About these ads

Social-Filtered Search

Recently, there was a lot of discussion about running searches on Twitter, using authority as a filter. The idea is to reduce Twitter search results to only those with a minimum number of followers. The idea garnered plenty of discussion. From that discussion, I saw some perspectives that I liked:

Frederic Lardinois: I would love to have the option to see results from my own friends (or those who I have communicated with through @replies) bubble up to the top.

Jeremiah Owyang: Organizing Twitter Search by Authority is the wrong attribute. Instead, focus search by your OWN social connections. People you actually know score higher relevancy. http://www.loiclemeur.com/engl…

Robert Scoble: On both services you should see a bias of tweets made by people you’re actually following. Who you are following is a LOT more important than who is following you.

Those ideas make sense to me, because they reflect the way we seek out information. I do think there’s room for search results beyond only your friends. Here’s what I mean:

social-filtered-search

The idea above can best be described as follows:

I’ll take any quality level of search results for my close connections, but want only the most useful content from distant connections.

The logic behind this is that any quality “deficiencies” in content generated by my close connections can be made up for by reaching and having a conversation with them. That’s not something I’d do with more distant connections.

The chart above has two axes: strength of ties and usefulness signals. Let’s run through those.

Strength of Ties

Harvard professor Andrew McAfee blogged about the strength of ties back in 2007. With an eye toward employees inside companies, he segmented our connections as follows:

strong-weak-potential-ties-mcafee

The segmentation works inside companies, and it also applies in the personal world. For example, on FriendFeed, my Favorites List is akin to Strong Ties. The rest of the hundreds of people I follow are my Weak Ties. Friend-of-a-Friend entries I see are my Potential Ties. And of course there are a lot of people I never see. Those would be the “None” Ties.

The hardest part of this segmentation is that people aren’t likely to take the time to create and update their Strong Ties. Rather, Strong Ties should be tracked via implicit signals. Whose content do you click/rate/comment on/bookmark/share/etc.? Extend this out to email – who do you correspond with the most?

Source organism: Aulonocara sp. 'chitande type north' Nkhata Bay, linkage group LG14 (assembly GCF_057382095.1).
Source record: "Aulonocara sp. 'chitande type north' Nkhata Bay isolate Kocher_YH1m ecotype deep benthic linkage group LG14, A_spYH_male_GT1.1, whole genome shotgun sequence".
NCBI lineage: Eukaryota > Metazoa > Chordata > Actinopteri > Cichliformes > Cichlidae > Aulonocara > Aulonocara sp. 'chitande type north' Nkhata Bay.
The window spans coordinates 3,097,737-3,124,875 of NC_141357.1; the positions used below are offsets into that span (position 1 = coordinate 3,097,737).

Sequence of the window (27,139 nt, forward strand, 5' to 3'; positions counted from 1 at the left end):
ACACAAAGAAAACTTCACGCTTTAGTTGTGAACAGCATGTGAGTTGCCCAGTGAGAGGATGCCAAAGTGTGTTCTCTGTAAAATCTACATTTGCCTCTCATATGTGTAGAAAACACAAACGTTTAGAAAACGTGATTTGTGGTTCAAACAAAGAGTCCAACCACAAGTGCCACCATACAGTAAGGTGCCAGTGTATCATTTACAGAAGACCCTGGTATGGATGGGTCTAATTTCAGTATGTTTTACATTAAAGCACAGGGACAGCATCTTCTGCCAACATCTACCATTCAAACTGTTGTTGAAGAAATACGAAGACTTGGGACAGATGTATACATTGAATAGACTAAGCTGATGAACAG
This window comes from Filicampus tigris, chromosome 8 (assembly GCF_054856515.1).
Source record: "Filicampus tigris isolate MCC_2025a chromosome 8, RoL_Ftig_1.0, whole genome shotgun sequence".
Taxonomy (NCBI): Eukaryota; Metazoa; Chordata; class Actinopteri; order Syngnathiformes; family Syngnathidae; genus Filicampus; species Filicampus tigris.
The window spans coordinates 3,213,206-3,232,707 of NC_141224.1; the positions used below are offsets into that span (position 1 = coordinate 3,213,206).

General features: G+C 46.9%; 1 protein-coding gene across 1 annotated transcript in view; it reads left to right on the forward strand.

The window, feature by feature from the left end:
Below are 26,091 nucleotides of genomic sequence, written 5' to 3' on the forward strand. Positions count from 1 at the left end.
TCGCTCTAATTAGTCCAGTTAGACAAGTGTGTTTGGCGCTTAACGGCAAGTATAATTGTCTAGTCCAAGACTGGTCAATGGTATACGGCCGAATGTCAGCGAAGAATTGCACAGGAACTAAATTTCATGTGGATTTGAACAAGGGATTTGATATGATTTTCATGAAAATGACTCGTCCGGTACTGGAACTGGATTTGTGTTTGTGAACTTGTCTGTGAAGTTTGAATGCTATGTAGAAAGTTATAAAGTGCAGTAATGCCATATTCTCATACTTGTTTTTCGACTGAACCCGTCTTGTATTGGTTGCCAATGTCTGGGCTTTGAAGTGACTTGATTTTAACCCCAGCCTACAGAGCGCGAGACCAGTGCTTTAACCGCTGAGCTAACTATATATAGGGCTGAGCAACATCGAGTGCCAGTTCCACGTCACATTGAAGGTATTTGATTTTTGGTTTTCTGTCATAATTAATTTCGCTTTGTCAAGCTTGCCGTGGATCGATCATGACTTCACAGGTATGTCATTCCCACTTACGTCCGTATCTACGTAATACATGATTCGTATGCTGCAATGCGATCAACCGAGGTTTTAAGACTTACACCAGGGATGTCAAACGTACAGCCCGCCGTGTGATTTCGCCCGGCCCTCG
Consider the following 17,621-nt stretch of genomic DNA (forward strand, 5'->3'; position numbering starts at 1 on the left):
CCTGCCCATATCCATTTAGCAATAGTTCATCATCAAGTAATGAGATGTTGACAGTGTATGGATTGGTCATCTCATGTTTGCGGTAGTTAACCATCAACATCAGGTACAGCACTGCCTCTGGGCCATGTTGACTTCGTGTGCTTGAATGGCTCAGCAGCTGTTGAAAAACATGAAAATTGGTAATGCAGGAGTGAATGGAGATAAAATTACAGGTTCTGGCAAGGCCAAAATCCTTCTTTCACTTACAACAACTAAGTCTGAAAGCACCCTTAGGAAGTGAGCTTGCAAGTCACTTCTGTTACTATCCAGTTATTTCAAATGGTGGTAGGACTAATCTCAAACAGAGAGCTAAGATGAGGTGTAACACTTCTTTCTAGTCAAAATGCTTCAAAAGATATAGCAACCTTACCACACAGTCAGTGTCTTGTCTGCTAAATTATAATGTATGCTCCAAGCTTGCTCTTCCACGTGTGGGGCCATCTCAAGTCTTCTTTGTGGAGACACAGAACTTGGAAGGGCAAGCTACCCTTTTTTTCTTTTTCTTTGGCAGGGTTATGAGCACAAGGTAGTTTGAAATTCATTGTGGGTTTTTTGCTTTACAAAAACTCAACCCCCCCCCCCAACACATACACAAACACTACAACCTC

For example, I tried out the social search of Delver. It lets you load in your social networks, from places such as Facebook and FriendFeed, and uses content from those connections as your search index. Innovative idea. What happened though is that when I run a search, I get a deluge of content. My social networks are too big to make the service really useful.

Here’s where apps that handle a large percentage of my clicks and interactions will have an advantage. FriendFeed, with an extensive library of content from my connections, has this quality. Inside the enterprise, workers interact with a limited set of applications. The company’s IT department can set up tracking of interactions to identify implicit Strong Ties.

Bottom line: determining Strong Ties via implicit interactions is scalable and useful.

Signals of Usefulness

I’ve already described these in the paragraphs above:

  • Clicks
  • Ratings
  • Comments
  • Bookmarking
  • Sharing

Implicit data + explicit signals are the most powerful indication of usefulness.

Putting These into Place for Social-Filtered Search

When I say that I’d want to receive search results, even without many signals of usefulness, from my Strong Ties, here’s an example.

  1. I’m planning to run a marathon
  2. What marathon training plan should I use?
  3. I run a search for marathon training.
  4. I see a tweet from one of my Strong Ties: “Just started my marathon training this weekend. 4 miles FTW!”
  5. I @reply my Strong Tie, ask what training program he’s using.
  6. I now can leverage someone else’s work on this subject.

Of course, I’d want to see well-rated marathon training programs too, like Pete Pfitzinger’s Advanced Marathoning. I’d want to see the content from my distant/non-existent connections that had the highest signals of usefulness. Not unlike Google’s algorithm.

But the key here is that I’ll make up for any deficiencies in the utility of content for someone I’m close to by contacting them. A search on ‘marathon training‘ in Twitter shows a lot of results. But I’m not going to reach out to most of these folks, because I don’t know them. I only want those with whom I can have a conversation.

As I said, the ability to track both implicit and explicit activity is key to making this work. Facebook, FriendFeed, Twitter and Enterprise 2.0 all seem like good candidates for this type of search.

*****

See this post on FriendFeed: http://friendfeed.com/search?q=%22Social-Filtered+Search%22&who=everyone

About these ads

The 2009 Email Brevity Challenge

2009-email-brevity-challenge

Are you on Twitter? Have you perfected the art of communicating a lot in a few characters? Well how about putting that talent to good use, making the lives of your co-workers better ?

I’m talking about…

THE 2009 EMAIL BREVITY CHALLENGE

What’s that? Simple, really:

Keep your company emails to 140 characters or less.

Now let me tell you a little more about this.

It All Started with a Tweet

I trade tweets with Jennifer Leggio (@mediaphyter). Well, one morning we had this exchange:

Hutch: Are you a long form twitterer? I often hit 140+ characters in my tweets, and spend time cutting them back.